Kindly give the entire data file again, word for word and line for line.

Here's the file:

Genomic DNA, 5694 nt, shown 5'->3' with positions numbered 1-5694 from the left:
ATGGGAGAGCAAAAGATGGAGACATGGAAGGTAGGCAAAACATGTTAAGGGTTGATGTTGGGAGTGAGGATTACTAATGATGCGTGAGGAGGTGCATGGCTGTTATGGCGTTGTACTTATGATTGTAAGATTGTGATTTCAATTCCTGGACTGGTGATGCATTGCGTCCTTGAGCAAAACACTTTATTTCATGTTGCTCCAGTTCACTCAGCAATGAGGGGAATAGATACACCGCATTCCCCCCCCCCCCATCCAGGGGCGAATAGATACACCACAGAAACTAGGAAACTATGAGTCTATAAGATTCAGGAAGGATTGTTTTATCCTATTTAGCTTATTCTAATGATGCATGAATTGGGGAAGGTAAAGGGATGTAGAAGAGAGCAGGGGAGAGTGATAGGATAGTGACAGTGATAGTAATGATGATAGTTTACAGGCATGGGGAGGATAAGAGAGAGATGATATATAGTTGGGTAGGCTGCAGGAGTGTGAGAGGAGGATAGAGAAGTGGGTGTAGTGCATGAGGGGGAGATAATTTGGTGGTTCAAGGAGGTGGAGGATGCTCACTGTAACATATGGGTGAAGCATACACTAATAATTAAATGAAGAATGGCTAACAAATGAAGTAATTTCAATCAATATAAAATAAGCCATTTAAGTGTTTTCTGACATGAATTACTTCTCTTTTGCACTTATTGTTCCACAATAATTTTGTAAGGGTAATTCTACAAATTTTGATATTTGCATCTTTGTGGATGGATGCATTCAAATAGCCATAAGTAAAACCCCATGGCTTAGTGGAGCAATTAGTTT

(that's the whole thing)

Genomic DNA, 5694 nt, shown 5'->3' with positions numbered 1-5694 from the left:
ATGGGAGAGCAAAAGATGGAGACATGGAAGGTAGGCAAAACATGTTAAGGGTTGATGTTGGGAGTGAGGATTACTAATGATGCGTGAGGAGGTGCATGGCTGTTATGGCGTTGTACTTATGATTGTAAGATTGTGATTTCAATTCCTGGACTGGTGATGCATTGCGTCCTTGAGCAAAACACTTTATTTCATGTTGCTCCAGTTCACTCAGCAATGAGGGGAATAGATACACCGCATTCCCCCCCCCCCCATCCAGGGGCGAATAGATACACCACAGAAACTAGGAAACTATGAGTCTATAAGATTCAGGAAGGATTGTTTTATCCTATTTAGCTTATTCTAATGATGCATGAATTGGGGAAGGTAAAGGGATGTAGAAGAGAGCAGGGGAGAGTGATAGGATAGTGACAGTGATAGTAATGATGATAGTTTACAGGCATGGGGAGGATAAGAGAGAGATGATATATAGTTGGGTAGGCTGCAGGAGTGTGAGAGGAGGATAGAGAAGTGGGTGTAGTGCATGAGGGGGAGATAATTTGGTGGTTCAAGGAGGTGGAGGATGCTCACTGTAACATATGGGTGAAGCATACACTAATAATTAAATGAAGAATGGCTAACAAATGAAGTAATTTCAATCAATATAAAATAAGCCATTTAAGTGTTTTCTGACATGAATTACTTCTCTTTTGCACTTATTGTTCCACAATAATTTTGTAAGGGTAATTCTACAAATTTTGATATTTGCATCTTTGTGGATGGATGCATTCAAATAGCCATAAGTAAAACCCCATGGCTTAGTGGAGCAATTAGTTT